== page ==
post cover

Episodes: There is no good food in the Midwest


Emily VanDerWerff

Nov 19 2016

5 min read



I am spending the weekend in the Midwest for a family event, and the stay has finally confirmed something I have long suspected but didn't want to think about too hard: There is no good food in the Midwest. The very ethos of the Midwest is anti-flavor.

Now, of course, there are good restaurants dotted around the Midwest, particularly in cities like Chicago or Minneapolis, but also in small towns with really great steakhouses. (The Midwestern steakhouse is a helluva thing, perhaps because you can still make a pretty good steak if the quality of meat is high enough, and the meat in the Midwest is high quality indeed.)

But having lived in California for long enough now, I'm constantly flummoxed when I come home by how the foods I eat in the Midwest don't seem to have spices in them other than salt and pepper, how it seems, constantly, like everything has had the flavor forcibly wrung out of it, in hopes of hitting a 6 on the culinary scale -- just good enough to be better than your generic fast food burger, but not so intense as to inspire anything other than, "that was pretty good."

I was thinking about this today, at the place I ate lunch, which was, indeed, pretty good, with a few standout baked goods, but was also a place that was largely unmemorable when it came to its cuisine. The chicken was overcooked and dry. The mashed potatoes had obviously come from a box. Everything tasted just a little too salty, and a little too sweet.

The main distinguishing point of the restaurant was that it had a huge menu. And I mean huge. It was 10 or 12 pages long, and didn't seem to have any real form of organization, bouncing merrily among breakfast, lunch, and dinner dishes, with occasional pauses to list alcoholic beverages and "coffee drinks."

Baffled by this menu, I did what any coastal elite might do and turned to my smartphone, looking for recommendations. I found them on Yelp, but the recommendations were so generic as to be completely unhelpful. One commended the restaurant for having some degree of outdoor seating. Another just said that "brunch" was good. Finally, the place was commended for having a large menu.

That last review made me realize just why great food struggles to rise out of the Midwest. The long menu was praised because of its wealth of options -- it meant that everybody could find something to eat and leave relatively happy. In this telling, quality was set aside in favor of simple quantity of types of dishes. The more things on the menu, the more likely it was that everybody could find something to eat. Why strive to make a handful of things terrifically when you could make many things taste slightly above average?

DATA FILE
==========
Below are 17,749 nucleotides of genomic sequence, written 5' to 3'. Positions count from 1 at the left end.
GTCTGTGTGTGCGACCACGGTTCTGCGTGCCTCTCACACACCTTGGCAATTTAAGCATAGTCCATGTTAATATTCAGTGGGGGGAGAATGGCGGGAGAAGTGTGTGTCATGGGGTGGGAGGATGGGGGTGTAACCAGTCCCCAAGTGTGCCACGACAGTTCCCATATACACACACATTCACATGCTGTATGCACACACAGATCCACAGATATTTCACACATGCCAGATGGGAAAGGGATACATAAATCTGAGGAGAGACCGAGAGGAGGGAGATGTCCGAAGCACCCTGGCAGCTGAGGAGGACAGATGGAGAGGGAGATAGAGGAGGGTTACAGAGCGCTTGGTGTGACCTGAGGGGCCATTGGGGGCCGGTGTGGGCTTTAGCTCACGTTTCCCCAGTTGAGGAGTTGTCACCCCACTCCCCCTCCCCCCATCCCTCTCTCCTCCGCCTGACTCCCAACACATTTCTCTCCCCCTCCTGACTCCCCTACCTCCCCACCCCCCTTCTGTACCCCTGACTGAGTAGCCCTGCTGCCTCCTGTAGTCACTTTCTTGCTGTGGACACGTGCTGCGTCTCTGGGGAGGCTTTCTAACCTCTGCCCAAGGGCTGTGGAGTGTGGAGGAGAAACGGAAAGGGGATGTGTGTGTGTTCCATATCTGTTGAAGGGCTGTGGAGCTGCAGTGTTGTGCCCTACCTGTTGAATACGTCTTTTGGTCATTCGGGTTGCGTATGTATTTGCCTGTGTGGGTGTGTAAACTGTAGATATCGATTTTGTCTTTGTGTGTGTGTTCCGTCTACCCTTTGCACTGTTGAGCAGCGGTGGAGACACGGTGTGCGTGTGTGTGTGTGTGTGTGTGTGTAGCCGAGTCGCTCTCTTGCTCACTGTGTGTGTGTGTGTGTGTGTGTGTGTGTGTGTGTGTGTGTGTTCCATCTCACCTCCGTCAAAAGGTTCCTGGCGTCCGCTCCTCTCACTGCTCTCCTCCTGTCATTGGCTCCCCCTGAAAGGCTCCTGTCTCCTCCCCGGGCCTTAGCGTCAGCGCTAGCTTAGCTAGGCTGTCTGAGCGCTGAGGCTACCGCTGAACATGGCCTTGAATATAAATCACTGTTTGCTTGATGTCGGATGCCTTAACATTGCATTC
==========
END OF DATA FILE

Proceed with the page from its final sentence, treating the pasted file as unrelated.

This idea -- it's important to make sure everybody is happy -- is core to the Midwest, and core to its lousy dining scene. Drive through a random town in California or Texas or Georgia, and you're almost guaranteed to have some random-ass restaurant that will leave you remembering it fondly for ages to come.

The great blanding effect of Midwest cooking -- smother everything in salt and hope for the best -- means it's the one region of the country where that just isn't true. Even the great Midwestern contribution to American cuisine -- the casserole (or "hot dish" if you're Minnesotan and/or Lutheran) -- is a gigantic combination of elements, tossed into the same pan, then made into homogenous glop. It's conformity pretending to be food.

I think "It's important to make sure everybody is happy" is a pretty good philosophy to lead your life by. (Then again, I'm from the Midwest. I would think that.) But when you actually take it out on the road, it tends to lead to situations where a broad, mushy middle defines everything and is too slow to call out anything that's sub-par. If everybody is happy, then nobody is, not really, and you probably have a lot of people on either edge of the continuum who feel viscerally let down by the product.

"Pretty good" is a great way to end up with a lot of dissatisfaction, and having a big menu that tries to appeal to everybody is just a delayed promise of everybody feeling a little let down at the end of the meal, but not being quite sure why.

Make of that what you will.


Episodes is published three-ish times per week, and more if I feel like it. It is mostly about television, except when it's not. Suggest topics for future installments via email or on Twitter. Read more of my work at Vox Dot Com.

Read more posts like this in your inbox

Subscribe to the newsletter